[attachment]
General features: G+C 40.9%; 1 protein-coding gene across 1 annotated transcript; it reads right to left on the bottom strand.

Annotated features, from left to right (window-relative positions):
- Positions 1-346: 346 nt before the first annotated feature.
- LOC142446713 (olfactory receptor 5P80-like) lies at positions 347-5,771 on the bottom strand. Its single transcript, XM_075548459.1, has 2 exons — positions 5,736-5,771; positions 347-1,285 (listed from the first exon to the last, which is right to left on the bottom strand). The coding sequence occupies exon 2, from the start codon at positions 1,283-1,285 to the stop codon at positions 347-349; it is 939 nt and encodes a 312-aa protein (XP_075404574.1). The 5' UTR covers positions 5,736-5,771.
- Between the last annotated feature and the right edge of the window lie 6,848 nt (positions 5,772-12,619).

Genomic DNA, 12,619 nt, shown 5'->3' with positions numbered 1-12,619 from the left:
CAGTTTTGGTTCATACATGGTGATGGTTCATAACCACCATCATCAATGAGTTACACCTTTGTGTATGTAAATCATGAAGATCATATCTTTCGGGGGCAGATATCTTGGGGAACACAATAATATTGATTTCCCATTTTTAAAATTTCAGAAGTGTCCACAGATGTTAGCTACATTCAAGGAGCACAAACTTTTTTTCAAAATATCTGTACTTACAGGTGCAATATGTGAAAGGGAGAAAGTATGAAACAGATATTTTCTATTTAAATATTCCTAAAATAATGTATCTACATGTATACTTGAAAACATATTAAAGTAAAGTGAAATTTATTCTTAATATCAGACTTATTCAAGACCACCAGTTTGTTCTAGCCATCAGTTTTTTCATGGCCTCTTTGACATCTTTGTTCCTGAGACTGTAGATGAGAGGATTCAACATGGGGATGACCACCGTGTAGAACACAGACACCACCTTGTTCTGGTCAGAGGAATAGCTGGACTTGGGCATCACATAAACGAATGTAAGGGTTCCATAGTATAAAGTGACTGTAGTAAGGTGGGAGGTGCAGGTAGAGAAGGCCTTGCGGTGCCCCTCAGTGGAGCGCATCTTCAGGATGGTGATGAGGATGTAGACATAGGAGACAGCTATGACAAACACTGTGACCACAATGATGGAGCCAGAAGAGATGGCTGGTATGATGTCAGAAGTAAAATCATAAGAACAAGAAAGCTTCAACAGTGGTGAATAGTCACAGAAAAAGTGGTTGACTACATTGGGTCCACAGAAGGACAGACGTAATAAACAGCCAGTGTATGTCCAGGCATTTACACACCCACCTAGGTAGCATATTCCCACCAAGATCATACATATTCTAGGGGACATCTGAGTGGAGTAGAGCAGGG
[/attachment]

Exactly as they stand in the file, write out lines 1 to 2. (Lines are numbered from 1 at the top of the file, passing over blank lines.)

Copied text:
General features: G+C 40.9%; 1 protein-coding gene across 1 annotated transcript; it reads right to left on the bottom strand.

Annotated features, from left to right (window-relative positions):